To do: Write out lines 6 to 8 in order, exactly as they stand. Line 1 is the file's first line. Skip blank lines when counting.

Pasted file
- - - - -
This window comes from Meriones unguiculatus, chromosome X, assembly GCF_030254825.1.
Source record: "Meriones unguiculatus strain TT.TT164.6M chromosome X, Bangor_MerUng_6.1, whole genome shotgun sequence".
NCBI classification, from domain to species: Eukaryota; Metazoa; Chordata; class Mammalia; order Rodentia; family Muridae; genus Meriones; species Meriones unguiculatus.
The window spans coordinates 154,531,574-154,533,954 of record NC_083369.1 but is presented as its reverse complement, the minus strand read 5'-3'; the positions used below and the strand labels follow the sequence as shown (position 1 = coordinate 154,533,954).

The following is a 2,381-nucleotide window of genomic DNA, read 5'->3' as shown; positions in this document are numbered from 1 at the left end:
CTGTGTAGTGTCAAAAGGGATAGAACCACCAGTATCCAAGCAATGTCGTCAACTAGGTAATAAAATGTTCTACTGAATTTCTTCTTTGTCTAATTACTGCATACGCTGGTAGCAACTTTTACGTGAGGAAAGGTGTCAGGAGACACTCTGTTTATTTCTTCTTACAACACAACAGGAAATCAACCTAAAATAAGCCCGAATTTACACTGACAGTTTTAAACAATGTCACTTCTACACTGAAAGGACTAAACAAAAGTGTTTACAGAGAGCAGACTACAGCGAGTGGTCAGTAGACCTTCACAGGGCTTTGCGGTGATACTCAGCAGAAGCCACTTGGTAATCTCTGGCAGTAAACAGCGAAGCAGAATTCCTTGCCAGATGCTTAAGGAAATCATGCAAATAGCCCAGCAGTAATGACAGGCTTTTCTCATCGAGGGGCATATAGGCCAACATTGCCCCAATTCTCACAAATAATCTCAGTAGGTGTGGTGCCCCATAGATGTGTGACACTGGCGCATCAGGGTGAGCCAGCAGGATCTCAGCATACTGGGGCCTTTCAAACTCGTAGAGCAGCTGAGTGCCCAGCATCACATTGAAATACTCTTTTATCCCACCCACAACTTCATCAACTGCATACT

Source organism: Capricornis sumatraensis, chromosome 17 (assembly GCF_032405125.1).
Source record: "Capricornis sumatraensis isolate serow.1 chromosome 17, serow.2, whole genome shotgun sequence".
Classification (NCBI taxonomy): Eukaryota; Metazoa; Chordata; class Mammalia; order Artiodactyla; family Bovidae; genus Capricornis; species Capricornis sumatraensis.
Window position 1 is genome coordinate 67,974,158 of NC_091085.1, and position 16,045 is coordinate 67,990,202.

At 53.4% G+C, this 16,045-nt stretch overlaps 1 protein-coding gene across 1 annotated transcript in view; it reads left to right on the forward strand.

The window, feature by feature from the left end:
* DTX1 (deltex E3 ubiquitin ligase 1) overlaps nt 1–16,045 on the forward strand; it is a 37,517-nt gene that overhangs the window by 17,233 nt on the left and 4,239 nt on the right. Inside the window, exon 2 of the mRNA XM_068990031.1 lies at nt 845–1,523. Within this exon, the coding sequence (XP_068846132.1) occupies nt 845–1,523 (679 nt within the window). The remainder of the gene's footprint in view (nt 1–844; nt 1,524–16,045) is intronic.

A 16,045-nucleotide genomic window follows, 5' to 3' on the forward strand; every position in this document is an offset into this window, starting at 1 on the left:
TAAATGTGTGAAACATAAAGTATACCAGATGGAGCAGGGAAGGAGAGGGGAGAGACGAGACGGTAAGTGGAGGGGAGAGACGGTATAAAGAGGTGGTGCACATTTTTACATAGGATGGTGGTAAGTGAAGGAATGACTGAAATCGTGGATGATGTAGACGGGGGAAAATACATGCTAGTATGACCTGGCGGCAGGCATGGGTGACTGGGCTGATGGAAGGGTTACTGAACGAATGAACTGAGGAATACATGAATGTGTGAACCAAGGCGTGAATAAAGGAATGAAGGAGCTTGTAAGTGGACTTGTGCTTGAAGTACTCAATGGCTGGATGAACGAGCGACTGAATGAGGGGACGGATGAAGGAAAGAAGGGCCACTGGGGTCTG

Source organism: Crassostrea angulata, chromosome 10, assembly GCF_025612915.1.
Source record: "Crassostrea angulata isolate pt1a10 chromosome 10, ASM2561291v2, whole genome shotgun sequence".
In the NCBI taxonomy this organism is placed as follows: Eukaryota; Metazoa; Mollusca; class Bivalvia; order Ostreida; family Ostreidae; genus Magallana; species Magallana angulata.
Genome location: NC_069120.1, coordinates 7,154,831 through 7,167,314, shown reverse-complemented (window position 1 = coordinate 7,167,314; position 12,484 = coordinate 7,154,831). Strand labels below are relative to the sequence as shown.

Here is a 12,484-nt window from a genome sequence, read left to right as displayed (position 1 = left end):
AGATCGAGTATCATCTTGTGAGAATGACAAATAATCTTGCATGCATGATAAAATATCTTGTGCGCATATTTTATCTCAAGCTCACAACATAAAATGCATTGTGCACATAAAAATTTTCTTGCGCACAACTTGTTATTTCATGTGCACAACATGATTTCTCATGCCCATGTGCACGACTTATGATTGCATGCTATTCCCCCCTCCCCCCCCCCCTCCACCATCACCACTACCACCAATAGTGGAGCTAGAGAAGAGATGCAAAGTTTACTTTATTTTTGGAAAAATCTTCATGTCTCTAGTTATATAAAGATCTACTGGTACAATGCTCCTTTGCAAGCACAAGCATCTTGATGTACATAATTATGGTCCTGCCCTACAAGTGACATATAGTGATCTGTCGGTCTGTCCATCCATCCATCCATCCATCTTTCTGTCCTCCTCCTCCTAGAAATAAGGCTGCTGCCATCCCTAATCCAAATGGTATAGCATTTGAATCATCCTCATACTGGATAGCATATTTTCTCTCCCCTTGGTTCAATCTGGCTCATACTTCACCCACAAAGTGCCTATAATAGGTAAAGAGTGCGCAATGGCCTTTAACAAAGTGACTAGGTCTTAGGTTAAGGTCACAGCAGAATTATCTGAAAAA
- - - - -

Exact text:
CTGTGTAGTGTCAAAAGGGATAGAACCACCAGTATCCAAGCAATGTCGTCAACTAGGTAATAAAATGTTCTACTGAATTTCTTCTTTGTCTAATTACTGCATACGCTGGTAGCAACTTTTACGTGAGGAAAGGTGTCAGGAGACACTCTGTTTATTTCTTCTTACAACACAACAGGAAATCAACCTAAAATAAGCCCGAATTTACACTGACAGTTTTAAACAATGTCACTTCTACACTGAAAGGACTAAACAAAAGTGTTTACAGAGAGCAGACTACAGCGAGTGGTCAGTAGACCTTCACAGGGCTTTGCGGTGATACTCAGCAGAAGCCACTTGGTAATCTCTGGCAGTAAACAGCGAAGCAGAATTCCTTGCCAGATGCTTAAGGAAATCATGCAAATAGCCCAGCAGTAATGACAGGCTTTTCTCATCGAGGGGCATATAGGCCAACATTGCCCCAATTCTCACAAATAATCTCAGTAGGTGTGGTGCCCCATAGATGTGTGACACTGGCGCATCAGGGTGAGCCAGCAGGATCTCAGCATACTGGGGCCTTTCAAACTCGTAGAGCAGCTGAGTGCCCAGCATCACATTGAAATACTCTTTTATCCCACCCACAACTTCATCAACTGCATACT

Source organism: Capricornis sumatraensis, chromosome 17 (assembly GCF_032405125.1).
Source record: "Capricornis sumatraensis isolate serow.1 chromosome 17, serow.2, whole genome shotgun sequence".